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Vitamin D for the management of asthma

Overview of attention for article published in Cochrane database of systematic reviews, September 2016
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About this Attention Score

  • In the top 5% of all research outputs scored by Altmetric
  • Among the highest-scoring outputs from this source (#12 of 10,751)
  • High Attention Score compared to outputs of the same age (99th percentile)
  • High Attention Score compared to outputs of the same age and source (98th percentile)

Mentioned by

news
75 news outlets
blogs
12 blogs
twitter
172 tweeters
facebook
45 Facebook pages
wikipedia
1 Wikipedia page
googleplus
2 Google+ users

Citations

dimensions_citation
106 Dimensions

Readers on

mendeley
235 Mendeley
citeulike
1 CiteULike
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Title
Vitamin D for the management of asthma
Published in
Cochrane database of systematic reviews, September 2016
DOI 10.1002/14651858.cd011511.pub2
Pubmed ID
Authors

Adrian R Martineau, Christopher J Cates, Mitsuyoshi Urashima, Megan Jensen, Alex P Griffiths, Ulugbek Nurmatov, Aziz Sheikh, Chris J Griffiths

Abstract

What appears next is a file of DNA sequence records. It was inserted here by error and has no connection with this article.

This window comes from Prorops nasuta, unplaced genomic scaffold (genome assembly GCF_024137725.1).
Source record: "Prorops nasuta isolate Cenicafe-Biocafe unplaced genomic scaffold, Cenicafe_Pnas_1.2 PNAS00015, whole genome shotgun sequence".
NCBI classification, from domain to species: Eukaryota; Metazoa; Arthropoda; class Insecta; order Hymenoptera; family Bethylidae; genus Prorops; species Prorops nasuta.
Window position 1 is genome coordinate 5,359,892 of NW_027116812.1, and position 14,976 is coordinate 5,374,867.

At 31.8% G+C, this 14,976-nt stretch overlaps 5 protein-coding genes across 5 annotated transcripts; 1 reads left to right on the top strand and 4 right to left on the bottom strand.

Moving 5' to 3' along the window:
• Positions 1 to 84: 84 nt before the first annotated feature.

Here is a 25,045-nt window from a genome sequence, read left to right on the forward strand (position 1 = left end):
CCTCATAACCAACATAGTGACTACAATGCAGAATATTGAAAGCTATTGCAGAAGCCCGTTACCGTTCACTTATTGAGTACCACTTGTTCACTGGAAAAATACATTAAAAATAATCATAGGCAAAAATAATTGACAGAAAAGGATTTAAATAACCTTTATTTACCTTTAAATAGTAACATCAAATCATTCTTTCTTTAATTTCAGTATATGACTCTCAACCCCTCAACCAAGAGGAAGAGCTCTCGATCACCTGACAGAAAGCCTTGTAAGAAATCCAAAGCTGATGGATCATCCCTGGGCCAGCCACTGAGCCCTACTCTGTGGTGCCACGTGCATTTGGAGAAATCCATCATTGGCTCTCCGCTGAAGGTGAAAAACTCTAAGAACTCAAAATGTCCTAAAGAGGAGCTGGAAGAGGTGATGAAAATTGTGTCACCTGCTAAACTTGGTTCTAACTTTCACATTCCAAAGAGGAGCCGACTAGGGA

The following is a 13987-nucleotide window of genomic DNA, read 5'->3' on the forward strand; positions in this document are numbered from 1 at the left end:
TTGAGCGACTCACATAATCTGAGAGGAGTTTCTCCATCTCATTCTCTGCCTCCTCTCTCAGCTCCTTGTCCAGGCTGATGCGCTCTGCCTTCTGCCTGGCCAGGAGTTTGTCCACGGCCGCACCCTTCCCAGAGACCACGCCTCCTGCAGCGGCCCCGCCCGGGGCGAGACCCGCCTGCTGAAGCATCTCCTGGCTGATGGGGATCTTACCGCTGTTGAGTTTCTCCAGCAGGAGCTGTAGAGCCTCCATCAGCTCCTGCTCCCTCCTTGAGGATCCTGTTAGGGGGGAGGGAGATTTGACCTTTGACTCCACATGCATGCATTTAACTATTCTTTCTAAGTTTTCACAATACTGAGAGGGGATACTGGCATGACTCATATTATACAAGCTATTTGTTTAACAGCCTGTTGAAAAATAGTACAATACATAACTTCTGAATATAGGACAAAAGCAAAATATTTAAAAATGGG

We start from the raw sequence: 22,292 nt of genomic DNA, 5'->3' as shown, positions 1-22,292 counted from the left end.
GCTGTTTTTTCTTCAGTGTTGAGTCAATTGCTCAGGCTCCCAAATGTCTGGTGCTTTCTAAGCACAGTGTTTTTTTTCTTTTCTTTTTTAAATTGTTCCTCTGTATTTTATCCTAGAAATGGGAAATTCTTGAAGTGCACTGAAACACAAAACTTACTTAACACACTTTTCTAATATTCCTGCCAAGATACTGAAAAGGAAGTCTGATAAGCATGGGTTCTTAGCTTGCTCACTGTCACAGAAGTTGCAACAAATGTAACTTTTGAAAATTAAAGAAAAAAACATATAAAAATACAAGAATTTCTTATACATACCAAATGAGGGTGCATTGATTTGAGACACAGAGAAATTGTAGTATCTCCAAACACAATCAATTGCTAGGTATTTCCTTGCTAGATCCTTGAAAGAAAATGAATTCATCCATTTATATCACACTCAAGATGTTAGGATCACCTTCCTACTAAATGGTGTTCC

Several clinical trials of vitamin D to prevent asthma exacerbation and improve asthma control have been conducted in children and adults, but a meta-analysis restricted to double-blind, randomised, placebo-controlled trials of this intervention is lacking. To evaluate the efficacy of administration of vitamin D and its hydroxylated metabolites in reducing the risk of severe asthma exacerbations (defined as those requiring treatment with systemic corticosteroids) and improving asthma symptom control. We searched the Cochrane Airways Group Trial Register and reference lists of articles. We contacted the authors of studies in order to identify additional trials. Date of last search: January 2016. Double-blind, randomised, placebo-controlled trials of vitamin D in children and adults with asthma evaluating exacerbation risk or asthma symptom control or both. Two review authors independently applied study inclusion criteria, extracted the data, and assessed risk of bias. We obtained missing data from the authors where possible. We reported results with 95% confidence intervals (CIs). We included seven trials involving a total of 435 children and two trials involving a total of 658 adults in the primary analysis. Of these, one trial involving 22 children and two trials involving 658 adults contributed to the analysis of the rate of exacerbations requiring systemic corticosteroids. Duration of trials ranged from four to 12 months, and the majority of participants had mild to moderate asthma. Administration of vitamin D reduced the rate of exacerbations requiring systemic corticosteroids (rate ratio 0.63, 95% CI 0.45 to 0.88; 680 participants; 3 studies; high-quality evidence), and decreased the risk of having at least one exacerbation requiring an emergency department visit or hospitalisation or both (odds ratio (OR) 0.39, 95% CI 0.19 to 0.78; number needed to treat for an additional beneficial outcome, 27; 963 participants; 7 studies; high-quality evidence). There was no effect of vitamin D on % predicted forced expiratory volume in one second (mean difference (MD) 0.48, 95% CI -0.93 to 1.89; 387 participants; 4 studies; high-quality evidence) or Asthma Control Test scores (MD -0.08, 95% CI -0.70 to 0.54; 713 participants; 3 studies; high-quality evidence). Administration of vitamin D did not influence the risk of serious adverse events (OR 1.01, 95% CI 0.54 to 1.89; 879 participants; 5 studies; moderate-quality evidence). One trial comparing low-dose versus high-dose vitamin D reported two episodes of hypercalciuria, one in each study arm. No other study reported any adverse event potentially attributable to administration of vitamin D. No participant in any included trial suffered a fatal asthma exacerbation. We did not perform a subgroup analysis to determine whether the effect of vitamin D on risk of severe exacerbation was modified by baseline vitamin D status, due to unavailability of suitably disaggregated data. We assessed two trials as being at high risk of bias in at least one domain; neither trial contributed data to the analysis of the outcomes reported above. Meta-analysis of a modest number of trials in people with predominantly mild to moderate asthma suggests that vitamin D is likely to reduce both the risk of severe asthma exacerbation and healthcare use. It is as yet unclear whether these effects are confined to people with lower baseline vitamin D status; further research, including individual patient data meta-analysis of existing datasets, is needed to clarify this issue. Children and people with frequent severe asthma exacerbations were under-represented; additional primary trials are needed to establish whether vitamin D can reduce the risk of severe asthma exacerbation in these groups.